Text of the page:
Days on and 400-ton woodchip blaze continues to burn
An MP is demanding a fire that has been left to burn since it started last week is put out.
Cannock Chase’s Amanda Milling said it is ‘unacceptable’ that people living nearby have been affected by the 400-ton woodchip blaze, which has spread dense smog across the district.
Fire crews have monitored the fire at Oak Tree Farm in Slitting Mill Road, Rugeley, daily since they were called out at 5.50pm on September 5.
Earlier this week, Staffordshire Fire and Rescue Service bosses said they would try to put the blaze out by covering it with soil and today described the blaze as ‘unusually challenging’.
The fire service, Environment Agency and Cannock Chase and Staffordshire council officials met yesterday to discuss what to do next, while Miss Milling will meet representatives from the agency and fire service tomorrow.
She said: “It is quite unacceptable for the fire to be burning for a week now.
I visited the area on two occasions last week and again over the weekend to assess the situation first-hand. I could see for myself the extent of the smoke and how it is affecting residents in the area.
“I contacted Staffordshire Fire and Rescue Service last week who informed me that they did not believe they can safely extinguish the fire. In their opinion, the nature of the waste burning could cause a worse environmental hazard if water is used to extinguish it.”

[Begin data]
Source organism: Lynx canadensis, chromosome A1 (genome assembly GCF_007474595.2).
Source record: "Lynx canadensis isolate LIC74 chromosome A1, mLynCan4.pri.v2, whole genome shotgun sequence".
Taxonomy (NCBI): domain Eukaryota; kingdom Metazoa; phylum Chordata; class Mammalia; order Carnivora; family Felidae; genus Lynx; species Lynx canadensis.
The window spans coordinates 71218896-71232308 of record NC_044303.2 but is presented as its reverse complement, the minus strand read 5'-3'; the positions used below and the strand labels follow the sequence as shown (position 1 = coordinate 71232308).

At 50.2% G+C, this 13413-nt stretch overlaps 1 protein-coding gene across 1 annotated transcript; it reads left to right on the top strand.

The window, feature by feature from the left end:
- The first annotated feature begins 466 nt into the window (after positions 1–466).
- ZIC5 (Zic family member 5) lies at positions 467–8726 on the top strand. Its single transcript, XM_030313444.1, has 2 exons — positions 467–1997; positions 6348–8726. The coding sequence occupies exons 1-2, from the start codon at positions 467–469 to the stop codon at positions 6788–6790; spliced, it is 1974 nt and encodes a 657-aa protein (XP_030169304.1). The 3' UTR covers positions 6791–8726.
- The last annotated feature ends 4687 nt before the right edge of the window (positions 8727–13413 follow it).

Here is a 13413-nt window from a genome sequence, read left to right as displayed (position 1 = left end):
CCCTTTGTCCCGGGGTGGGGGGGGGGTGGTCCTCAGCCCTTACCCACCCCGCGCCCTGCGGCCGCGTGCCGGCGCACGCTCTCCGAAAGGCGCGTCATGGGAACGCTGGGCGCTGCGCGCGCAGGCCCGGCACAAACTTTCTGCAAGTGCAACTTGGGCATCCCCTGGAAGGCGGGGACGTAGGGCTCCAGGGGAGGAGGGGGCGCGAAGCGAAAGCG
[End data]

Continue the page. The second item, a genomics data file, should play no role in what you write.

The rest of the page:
She added: “However, the smoke from the fire has continued to cause considerable nuisance over the weekend to local residents so yesterday I re-contacted Staffordshire Fire and Rescue Service to press for the need to address the situation speedily.”
Steve Edkins, whose house on Wells Close in Rugeley is only separated by fields from the fire site, said: “The whole thing is an absolute disgrace.
“You’d think it was plastic and rubber that was smouldering away.”
A Staffordshire Fire and Rescue Service spokesman today said public wellbeing was the main priority for firefighters.
“As such we must contain the fire from being a threat to public safety and spreading to other areas which may threaten that safety,” the spokesman added.
“With regards to extinguishing the fire, the methods are limited and each has its own potential hazards which must be taken into consideration including the effect it can have on the environment and on local residents as well as a number of other major factors.
“At this time all three agencies are resolving the best and above all, safest options available in an unusually challenging situation; we are aware of the residents’ concerns and frustration but can assure the public we are doing our utmost to resolve the situation as soon as possible.”